Gauley, Monongahela among nation's most 'endangered' rivers
Read the report here.
CHARLESTON, W.Va. -- Threats from continued mountaintop removal and expanded oil and gas drilling have landed two West Virginia waterways on an advocacy group's annual list of the nation's most endangered rivers.
American Rivers put the Gauley and Monongahela in its yearly report, America's Most Endangered Rivers, released Wednesday.
The Washington, D.C.-based group cited ongoing mountaintop removal in the Twentymile and Peters Creek watersheds as a major threat to the Gauley and pollution from oil and gas drilling as a growing danger to the Monongahela.
The No. 1 river on the 2010 endangered list is the Upper Delaware, where gas drilling threatens the drinking water for 17 million people across New York and Pennsylvania.
"The threats facing this year's rivers are more pressing than ever, from gas drilling that could pollute the drinking water of millions of people, to the construction of costly and unnecessary dams, to outdated flood management that threatens public safety," said Rebecca Wodder, president of American Rivers.
In its report on the Gauley, American Rivers noted that the river is internationally known for its whitewater, but that coal mining in the tributary watersheds "flattens mountaintops, buries streams under debris and pollutes water."
"The U.S. Environmental Protection Agency and cooperating agencies must stop the permitting of mine activity that harms the clean water and natural areas that are essential to the health and heritage of Appalachian communities," American Rivers said.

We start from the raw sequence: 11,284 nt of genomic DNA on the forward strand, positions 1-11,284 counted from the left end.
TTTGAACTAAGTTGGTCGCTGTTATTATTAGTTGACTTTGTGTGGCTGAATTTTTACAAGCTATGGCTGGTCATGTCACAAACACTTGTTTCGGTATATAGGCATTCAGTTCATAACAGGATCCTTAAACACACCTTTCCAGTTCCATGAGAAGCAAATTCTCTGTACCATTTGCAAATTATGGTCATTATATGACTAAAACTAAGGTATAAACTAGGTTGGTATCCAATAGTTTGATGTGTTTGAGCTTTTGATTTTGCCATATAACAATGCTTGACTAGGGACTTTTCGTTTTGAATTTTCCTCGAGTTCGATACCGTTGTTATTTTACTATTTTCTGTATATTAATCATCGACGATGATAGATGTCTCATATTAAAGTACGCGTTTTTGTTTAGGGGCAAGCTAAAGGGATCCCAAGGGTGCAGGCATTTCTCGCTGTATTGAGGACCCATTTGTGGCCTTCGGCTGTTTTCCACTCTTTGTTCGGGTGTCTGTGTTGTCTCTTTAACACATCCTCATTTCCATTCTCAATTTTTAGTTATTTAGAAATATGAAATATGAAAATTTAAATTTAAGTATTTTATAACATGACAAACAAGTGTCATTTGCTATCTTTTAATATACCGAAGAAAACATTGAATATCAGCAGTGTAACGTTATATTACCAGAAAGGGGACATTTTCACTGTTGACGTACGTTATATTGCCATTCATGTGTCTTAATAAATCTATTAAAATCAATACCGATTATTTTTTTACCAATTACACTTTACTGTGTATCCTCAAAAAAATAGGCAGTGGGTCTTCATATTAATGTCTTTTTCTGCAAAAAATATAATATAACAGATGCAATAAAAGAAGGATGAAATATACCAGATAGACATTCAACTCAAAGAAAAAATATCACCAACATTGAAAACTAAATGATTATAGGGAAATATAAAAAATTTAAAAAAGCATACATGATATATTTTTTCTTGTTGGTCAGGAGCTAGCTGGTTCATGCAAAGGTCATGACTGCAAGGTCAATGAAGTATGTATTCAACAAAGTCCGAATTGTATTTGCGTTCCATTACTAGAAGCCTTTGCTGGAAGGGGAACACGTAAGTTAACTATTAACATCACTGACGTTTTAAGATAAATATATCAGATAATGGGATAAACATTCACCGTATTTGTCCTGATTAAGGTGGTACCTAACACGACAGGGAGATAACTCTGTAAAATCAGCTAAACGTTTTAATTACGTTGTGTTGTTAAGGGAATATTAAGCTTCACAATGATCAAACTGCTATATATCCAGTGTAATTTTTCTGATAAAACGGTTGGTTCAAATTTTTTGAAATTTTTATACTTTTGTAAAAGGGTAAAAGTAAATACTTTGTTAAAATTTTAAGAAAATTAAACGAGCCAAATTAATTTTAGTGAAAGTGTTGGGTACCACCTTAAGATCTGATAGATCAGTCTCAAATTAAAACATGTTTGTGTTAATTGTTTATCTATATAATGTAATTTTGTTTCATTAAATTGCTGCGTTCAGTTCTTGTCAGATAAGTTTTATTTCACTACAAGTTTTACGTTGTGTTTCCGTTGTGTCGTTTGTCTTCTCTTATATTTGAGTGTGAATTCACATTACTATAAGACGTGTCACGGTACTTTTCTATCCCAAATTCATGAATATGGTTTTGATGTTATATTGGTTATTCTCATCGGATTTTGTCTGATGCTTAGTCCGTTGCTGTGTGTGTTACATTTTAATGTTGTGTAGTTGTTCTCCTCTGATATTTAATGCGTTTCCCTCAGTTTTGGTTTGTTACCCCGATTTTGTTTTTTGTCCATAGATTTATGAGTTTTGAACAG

In 1988, the Gauley received some federal protections as the Gauley River National Recreation Area, under legislation pushed through by Rep. Nick J. Rahall, D-W.Va. Rahall, though, has opposed EPA's efforts to crack down on pollution from mountaintop removal mining.
Previously, American Rivers listed the Coal and Big Sandy rivers as endangered because of mountaintop removal mining.
American Rivers said that the Monongahela provides "exceptional wildlife habitat, recreational opportunities, and drinking water for hundreds of thousands of people in West Virginia and Pennsylvania."
But, the group said, the Mon has "become highly threatened by toxic pollution arising from the recent surge of natural gas extraction activities in the region overlying the Marcellus Shale formation.
"The federal government and the states of West Virginia and Pennsylvania must act now to prevent further pollution associated with Marcellus Shale exploration and protect the already highly vulnerable water quality of the Monongahela River Basin," the group said.
In 2004, American Rivers listed the Mon -- along with the Allegheny River -- as among the most endangered rivers, citing at the time the millions of gallons of polluted coal-mining waters building up in old mine tunnels.
Other rivers listed as endangered in this year's report included the Sacramento-San Joaquin River in California, the Little River in North Carolina, the Cedar River in Iowa, the Upper Colorado River, the Chetco River in Oregon, the Teton River in Idaho, and the Coosa River in Alabama.
Reach Ken Ward Jr. at firstname.lastname@example.org or 304-348-1702.